Medicine and Biomedical Research: Concepts and Values in Medicine


Dr. Gregory Cooper
Assistant Professor of Plastic Surgery


This program should be of great interest to undergraduate students with career plans in the health professions, such as medicine.  Some volunteer experiences in hospitals, clinics, or the equivalent is preferred.  In addition, two courses in the biological sciences or neuroscience, such as Biological Sciences 0150 or 0715 (Foundations of Biology 1), Biological Sciences 0160 or 0716 (Foundations of Biology 2), are pre-requisite to some of the courses in the program.


Ethical Issues in Genomic Research and Medicine
The mapping of the human genome and, more recently, increasingly economical genome sequencing technologies have been lauded for the potential to revolutionize medicine. However, some observers are skeptical of the pace and nature of the “revolution,” while some believe the revolution will come at a high ethical price. The Human Genome Project included the first federal funding for research on bioethical issues, and for the past two decades social scientists, bioethicists, and others in the humanities have mapped the ethical terrain of genetic research and genomic medicine. 

Drawing on the multidisciplinary literature addressing these ethical issues, this seminar will examine the challenges of conducting genetic/genomic research, using genomic information in clinical care, and the challenges of implementing personalized medicine, as well as the social, legal, and professional policies that are emerging to address these issues. Students will be expected to do substantial reading and to write short papers and one research paper. Class time will be devoted to discussion of readings and related current events. Additional outside activities, such as visits to nearby museum exhibitions, are also anticipated.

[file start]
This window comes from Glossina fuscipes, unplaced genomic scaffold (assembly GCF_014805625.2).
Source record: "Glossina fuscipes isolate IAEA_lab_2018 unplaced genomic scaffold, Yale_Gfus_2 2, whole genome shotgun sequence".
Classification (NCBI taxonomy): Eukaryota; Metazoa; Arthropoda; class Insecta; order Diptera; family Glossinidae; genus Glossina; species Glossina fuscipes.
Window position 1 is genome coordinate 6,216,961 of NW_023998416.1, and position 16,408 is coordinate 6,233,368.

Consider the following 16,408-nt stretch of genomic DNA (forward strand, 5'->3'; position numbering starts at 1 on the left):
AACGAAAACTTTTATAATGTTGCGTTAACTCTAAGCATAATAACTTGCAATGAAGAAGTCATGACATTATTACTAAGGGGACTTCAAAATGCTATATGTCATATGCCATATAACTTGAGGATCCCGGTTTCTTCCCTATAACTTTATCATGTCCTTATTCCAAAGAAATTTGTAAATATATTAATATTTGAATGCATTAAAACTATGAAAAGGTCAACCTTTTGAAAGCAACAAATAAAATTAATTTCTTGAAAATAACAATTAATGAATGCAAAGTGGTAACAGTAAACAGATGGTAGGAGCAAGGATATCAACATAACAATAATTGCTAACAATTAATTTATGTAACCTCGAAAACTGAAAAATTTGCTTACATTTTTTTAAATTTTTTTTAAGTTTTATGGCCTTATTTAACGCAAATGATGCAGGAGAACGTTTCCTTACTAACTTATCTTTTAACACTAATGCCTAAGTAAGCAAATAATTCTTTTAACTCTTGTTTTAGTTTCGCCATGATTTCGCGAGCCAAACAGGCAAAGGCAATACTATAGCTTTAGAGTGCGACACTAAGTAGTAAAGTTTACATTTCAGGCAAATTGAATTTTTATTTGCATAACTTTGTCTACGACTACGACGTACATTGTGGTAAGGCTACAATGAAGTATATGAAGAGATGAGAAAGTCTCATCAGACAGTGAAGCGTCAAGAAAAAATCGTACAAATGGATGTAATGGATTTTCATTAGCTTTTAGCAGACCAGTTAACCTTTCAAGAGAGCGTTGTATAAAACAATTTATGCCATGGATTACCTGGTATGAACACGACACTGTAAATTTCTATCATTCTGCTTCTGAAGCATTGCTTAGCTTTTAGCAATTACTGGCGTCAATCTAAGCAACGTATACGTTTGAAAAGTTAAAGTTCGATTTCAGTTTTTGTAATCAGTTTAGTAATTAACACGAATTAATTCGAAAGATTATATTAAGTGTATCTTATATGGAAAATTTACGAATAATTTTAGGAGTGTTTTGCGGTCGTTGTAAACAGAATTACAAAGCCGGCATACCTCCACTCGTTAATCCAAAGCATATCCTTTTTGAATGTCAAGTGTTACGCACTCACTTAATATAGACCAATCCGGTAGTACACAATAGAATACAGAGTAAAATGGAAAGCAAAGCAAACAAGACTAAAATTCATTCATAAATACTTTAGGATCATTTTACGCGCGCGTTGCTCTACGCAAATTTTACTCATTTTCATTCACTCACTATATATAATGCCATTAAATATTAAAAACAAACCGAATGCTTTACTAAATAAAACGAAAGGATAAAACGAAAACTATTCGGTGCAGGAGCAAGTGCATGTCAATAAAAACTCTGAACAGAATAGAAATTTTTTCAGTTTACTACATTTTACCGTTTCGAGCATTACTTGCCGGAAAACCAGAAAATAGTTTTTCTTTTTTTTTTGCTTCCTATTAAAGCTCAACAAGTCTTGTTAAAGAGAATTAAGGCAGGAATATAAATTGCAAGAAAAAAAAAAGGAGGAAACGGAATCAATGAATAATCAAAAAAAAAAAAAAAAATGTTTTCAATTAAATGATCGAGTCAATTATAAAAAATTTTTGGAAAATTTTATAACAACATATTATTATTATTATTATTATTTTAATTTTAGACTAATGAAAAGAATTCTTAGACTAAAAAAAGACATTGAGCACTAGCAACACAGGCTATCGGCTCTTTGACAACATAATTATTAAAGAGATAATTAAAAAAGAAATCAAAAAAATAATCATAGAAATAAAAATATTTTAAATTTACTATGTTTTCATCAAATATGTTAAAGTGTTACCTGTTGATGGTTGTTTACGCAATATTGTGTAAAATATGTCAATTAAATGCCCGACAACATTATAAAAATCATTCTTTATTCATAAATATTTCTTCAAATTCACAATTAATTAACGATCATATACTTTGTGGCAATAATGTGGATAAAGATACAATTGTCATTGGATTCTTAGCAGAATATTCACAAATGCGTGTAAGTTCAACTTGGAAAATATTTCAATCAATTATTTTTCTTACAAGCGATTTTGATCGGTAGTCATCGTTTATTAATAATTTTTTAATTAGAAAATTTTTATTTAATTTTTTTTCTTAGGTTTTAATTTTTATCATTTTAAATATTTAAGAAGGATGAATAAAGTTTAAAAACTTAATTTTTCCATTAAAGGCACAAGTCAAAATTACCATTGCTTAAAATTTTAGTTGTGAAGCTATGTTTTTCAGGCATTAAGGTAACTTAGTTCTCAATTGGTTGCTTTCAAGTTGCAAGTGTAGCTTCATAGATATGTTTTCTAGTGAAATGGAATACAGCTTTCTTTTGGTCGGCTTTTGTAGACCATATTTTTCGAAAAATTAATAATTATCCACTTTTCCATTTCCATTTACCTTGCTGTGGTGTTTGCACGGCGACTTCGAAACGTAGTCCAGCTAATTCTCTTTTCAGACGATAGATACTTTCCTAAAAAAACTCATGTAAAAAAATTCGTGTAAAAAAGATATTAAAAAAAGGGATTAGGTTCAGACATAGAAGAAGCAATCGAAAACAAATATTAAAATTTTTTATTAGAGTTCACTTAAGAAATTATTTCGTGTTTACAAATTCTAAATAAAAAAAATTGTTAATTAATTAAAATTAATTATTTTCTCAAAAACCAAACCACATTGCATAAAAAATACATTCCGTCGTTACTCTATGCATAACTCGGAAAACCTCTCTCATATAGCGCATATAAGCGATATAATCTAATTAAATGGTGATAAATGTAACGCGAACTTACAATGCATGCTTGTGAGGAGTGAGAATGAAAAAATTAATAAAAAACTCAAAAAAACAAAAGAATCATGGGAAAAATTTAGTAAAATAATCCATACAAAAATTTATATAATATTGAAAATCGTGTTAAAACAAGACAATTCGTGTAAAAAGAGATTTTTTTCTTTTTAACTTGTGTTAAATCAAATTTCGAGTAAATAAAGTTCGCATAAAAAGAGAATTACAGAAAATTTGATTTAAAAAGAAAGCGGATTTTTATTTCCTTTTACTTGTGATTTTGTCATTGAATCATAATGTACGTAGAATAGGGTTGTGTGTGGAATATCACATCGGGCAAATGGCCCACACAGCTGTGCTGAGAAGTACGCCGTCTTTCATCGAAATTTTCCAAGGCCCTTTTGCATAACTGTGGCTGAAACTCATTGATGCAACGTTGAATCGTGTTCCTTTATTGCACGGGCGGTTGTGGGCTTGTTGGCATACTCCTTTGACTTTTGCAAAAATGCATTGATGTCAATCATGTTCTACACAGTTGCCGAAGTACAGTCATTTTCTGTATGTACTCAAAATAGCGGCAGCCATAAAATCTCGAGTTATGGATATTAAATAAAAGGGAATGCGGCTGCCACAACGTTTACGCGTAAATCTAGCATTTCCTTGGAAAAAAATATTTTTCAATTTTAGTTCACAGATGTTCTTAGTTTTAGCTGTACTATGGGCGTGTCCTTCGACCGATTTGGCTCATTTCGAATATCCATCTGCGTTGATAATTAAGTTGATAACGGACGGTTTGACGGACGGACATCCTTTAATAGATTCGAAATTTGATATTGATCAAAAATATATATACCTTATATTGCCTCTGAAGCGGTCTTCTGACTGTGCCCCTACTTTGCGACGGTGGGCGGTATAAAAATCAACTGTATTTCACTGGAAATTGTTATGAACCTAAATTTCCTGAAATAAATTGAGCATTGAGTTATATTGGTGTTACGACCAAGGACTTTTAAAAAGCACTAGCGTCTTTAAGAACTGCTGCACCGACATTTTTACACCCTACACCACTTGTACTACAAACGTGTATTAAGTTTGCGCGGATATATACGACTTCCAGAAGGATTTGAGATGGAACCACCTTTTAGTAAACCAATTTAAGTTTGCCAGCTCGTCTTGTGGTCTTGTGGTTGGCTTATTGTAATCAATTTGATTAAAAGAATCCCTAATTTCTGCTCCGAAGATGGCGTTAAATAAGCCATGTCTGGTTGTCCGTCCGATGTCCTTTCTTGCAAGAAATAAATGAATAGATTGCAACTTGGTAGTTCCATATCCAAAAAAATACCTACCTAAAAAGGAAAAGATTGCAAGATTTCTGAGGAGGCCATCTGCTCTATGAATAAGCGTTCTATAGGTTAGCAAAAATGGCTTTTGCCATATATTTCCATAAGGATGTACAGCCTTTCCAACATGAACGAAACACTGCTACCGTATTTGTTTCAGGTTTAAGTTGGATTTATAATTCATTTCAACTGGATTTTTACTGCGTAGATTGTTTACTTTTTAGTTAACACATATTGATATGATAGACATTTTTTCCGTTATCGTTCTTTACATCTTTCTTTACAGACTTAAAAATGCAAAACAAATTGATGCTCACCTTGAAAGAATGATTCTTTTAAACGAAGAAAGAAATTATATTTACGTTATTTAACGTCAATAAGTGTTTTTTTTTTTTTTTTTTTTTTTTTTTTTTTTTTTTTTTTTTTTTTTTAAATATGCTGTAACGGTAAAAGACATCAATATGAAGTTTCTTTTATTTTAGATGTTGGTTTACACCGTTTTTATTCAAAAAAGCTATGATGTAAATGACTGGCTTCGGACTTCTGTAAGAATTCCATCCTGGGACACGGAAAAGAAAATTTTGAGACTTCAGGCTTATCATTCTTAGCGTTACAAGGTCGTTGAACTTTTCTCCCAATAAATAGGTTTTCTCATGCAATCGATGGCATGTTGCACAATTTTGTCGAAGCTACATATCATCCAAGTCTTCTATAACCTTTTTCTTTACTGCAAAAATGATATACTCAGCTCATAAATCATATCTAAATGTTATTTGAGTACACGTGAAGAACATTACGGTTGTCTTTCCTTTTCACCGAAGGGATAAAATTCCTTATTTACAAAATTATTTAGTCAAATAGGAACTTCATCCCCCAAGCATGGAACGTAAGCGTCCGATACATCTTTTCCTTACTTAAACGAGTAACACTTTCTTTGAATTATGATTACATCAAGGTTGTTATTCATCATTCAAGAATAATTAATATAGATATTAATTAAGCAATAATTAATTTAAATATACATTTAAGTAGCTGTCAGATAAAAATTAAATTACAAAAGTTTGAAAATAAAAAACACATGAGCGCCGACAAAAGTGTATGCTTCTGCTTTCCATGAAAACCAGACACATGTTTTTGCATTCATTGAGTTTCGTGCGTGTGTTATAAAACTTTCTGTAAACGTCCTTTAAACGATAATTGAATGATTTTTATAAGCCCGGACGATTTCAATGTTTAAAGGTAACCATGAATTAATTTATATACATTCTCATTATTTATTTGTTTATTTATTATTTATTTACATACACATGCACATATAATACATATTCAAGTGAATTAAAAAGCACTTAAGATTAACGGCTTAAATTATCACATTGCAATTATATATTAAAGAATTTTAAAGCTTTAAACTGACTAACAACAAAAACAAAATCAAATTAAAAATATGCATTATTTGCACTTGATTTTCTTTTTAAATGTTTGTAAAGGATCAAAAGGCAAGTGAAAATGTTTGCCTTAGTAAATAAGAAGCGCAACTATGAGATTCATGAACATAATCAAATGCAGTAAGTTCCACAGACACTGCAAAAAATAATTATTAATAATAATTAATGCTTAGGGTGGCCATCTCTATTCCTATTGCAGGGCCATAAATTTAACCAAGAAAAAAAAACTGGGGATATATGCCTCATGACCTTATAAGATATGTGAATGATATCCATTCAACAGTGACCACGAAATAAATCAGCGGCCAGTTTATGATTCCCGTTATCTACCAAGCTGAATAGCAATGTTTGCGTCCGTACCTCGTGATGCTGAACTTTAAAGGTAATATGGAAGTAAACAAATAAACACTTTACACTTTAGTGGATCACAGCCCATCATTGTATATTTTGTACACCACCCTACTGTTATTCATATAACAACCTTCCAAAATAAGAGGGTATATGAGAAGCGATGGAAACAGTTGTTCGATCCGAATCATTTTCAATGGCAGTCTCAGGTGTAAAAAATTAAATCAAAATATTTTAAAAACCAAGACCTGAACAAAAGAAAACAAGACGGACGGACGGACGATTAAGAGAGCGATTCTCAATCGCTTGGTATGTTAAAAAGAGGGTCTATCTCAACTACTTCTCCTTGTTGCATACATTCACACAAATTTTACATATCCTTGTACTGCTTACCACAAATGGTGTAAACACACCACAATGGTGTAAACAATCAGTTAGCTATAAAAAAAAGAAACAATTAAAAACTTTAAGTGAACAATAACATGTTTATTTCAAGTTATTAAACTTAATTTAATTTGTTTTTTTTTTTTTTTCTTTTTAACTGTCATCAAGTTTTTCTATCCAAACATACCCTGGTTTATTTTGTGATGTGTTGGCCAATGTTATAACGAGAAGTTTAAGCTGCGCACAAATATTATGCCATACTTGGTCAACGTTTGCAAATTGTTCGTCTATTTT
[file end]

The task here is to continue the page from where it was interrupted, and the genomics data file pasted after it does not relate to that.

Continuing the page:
Lisa S. Parker, Ph.D.

Medicine and Society: A Critical Exploration of Concepts, Issues, and Epistemologies

We know that the practice of medicine extends beyond the treatment room. One might even venture to say that culture affects the way disease is thought of and brought forth into the world. Perhaps another phrase suggests itself: medical practice informs society and vice versa.

Disease, curing, and human health are not just the outcomes of ‘expert’ and historical/cultural systems, but also manifestations of particular notions of personhood, the body, and even the body politic. As a result, medicine, ‘health care’ and citizenry relate to one another in various degrees and abstractions. This course explores the nature of illness, diagnosis, and treatment not only in cross-cultural terms, but also as a set of critiques into the nature of institutions (e.g., the US health care system), social relations, ideologies, and epistemologies.  We will consider specific topics such as the nature and ontology of pain, bioethics, pollution and conflict epidemiology, and aging.

Students will gain a proficient understanding of the kinds of arguments medical anthropologists make, and of the need for ‘cultural competency’ and its limitations. Furthermore, students will begin to deconstruct for themselves the complex set of relations that structure various medical practices.  Lastly, students will be able to identify and articulate the important social factors that inform medicine. Students will be evaluated through an in-class midterm, essays, and a group project and presentation.

This course is geared toward students looking for that unique edge in pursing future work in the medical field as doctors, researchers, biomedical engineers, development aid workers, consultants, policy makers, social workers, hospital administrators, etc.
Philip Kao, Ph.D.

Clinical and Medical Research Experience